Pressure on Asian countries?

But beyond that explanation, perhaps it especially involves sending a message to the Asian countries targeted as markets for golden rice.  Soliciting marketing permits in countries where golden rice will not be sold or cultivated (and where the efficacy of golden rice to alleviate vitamin A deficiencies in the targeted populations has not been considered…) can, in fact, be seen as a strategy to exert pressure on the Asian countries that have not yet given the green light to commercial cultivation of golden rice… and to encourage them to learn from Canadian and Australian/New Zealand assessment authorities, and even those in the U.S., where a permit application has also been filed.

A reading shared by the Asian network Stop Golden Rice, an organization to which GRAIN belongs [6]. Contacted by Inf’OGM, Kartini Samon, in charge of cooperation with GRAIN’s partners in Asia, affirms that “the permit submitted in Australia and New Zealand, in Canada and the United States, has, as its objective, to put pressure on expediting commercialization in the targeted countries”. She explains that the member organizations of the network Stop Golden Rice think that “the permits from Australia/New Zealand and Canada are going to be used to bypass public opposition and expedite the dissemination of golden rice in Asia”.

That is also what the Canadian Action Network fears regarding biotechnologies, requesting that Health Canada assess the safety of a product if it is authorized in the country or countries targeted for commercialization. For the Network, that would allow the permit process in those countries to happen without being hampered by potential influence from countries like Canada [7].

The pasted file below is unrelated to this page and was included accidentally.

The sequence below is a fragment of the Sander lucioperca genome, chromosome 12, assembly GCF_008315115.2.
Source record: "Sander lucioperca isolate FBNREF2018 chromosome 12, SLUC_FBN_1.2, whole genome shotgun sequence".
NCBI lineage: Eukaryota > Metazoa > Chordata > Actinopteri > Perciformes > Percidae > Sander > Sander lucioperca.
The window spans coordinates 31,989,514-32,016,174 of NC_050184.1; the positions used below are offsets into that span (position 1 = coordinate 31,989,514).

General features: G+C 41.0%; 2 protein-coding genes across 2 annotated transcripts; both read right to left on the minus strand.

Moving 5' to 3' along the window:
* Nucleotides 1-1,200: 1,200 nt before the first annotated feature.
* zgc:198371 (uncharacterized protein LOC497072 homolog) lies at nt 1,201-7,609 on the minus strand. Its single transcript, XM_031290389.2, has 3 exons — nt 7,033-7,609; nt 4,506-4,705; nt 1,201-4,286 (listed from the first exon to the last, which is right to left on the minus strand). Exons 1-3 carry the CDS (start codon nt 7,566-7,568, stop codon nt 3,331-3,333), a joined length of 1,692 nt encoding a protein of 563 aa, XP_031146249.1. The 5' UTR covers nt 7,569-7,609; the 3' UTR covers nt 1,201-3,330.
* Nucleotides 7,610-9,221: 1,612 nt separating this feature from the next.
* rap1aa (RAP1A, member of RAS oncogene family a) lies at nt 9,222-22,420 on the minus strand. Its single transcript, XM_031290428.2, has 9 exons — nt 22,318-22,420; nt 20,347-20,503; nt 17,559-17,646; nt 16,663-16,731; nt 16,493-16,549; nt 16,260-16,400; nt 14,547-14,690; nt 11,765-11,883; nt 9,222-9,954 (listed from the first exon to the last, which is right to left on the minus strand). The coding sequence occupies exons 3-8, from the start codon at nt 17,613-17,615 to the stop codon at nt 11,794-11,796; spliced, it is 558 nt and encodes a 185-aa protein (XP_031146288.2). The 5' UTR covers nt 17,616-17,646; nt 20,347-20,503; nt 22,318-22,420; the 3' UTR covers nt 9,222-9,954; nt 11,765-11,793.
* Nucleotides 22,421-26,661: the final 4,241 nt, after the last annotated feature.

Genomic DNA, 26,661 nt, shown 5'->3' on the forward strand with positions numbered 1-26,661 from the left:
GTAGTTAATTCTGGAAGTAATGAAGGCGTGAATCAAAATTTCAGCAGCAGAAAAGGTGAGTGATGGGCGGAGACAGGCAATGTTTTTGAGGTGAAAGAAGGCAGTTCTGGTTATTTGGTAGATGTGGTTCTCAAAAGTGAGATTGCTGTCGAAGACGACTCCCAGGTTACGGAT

Humanitarian aid for GMOs

The pressure exerted on Asian countries is not insignificant, considering the context.  The work on golden rice began in the 90s, and the ads for its commercialization have recurred since then in the media.  But, despite that, golden rice has not been cultivated for commercial purposes in the countries where it is supposed to combat vitamin A deficiency.  A situation that 107 Nobel Prize winners, the majority of whom are not connected to agronomic issues –  recently attributed to campaigns carried out by civil society organizations, organizations for the defense of grower rights and the protection of the environment, including Greenpeace, accused of crimes against humanity [8]. These organizations also maintain that golden rice is not ready and will not be the answer to the problems of vitamin A deficiency [9] [10] [11] [12] [13], that it will even increase the problems linked to a mono-diet of rice…They denounce a promotion campaign for genetically modified plants in the guise of a “humanitarian” project based on “biofortification” [14]. Resistance that the International Rice Research Institute would like to see drop…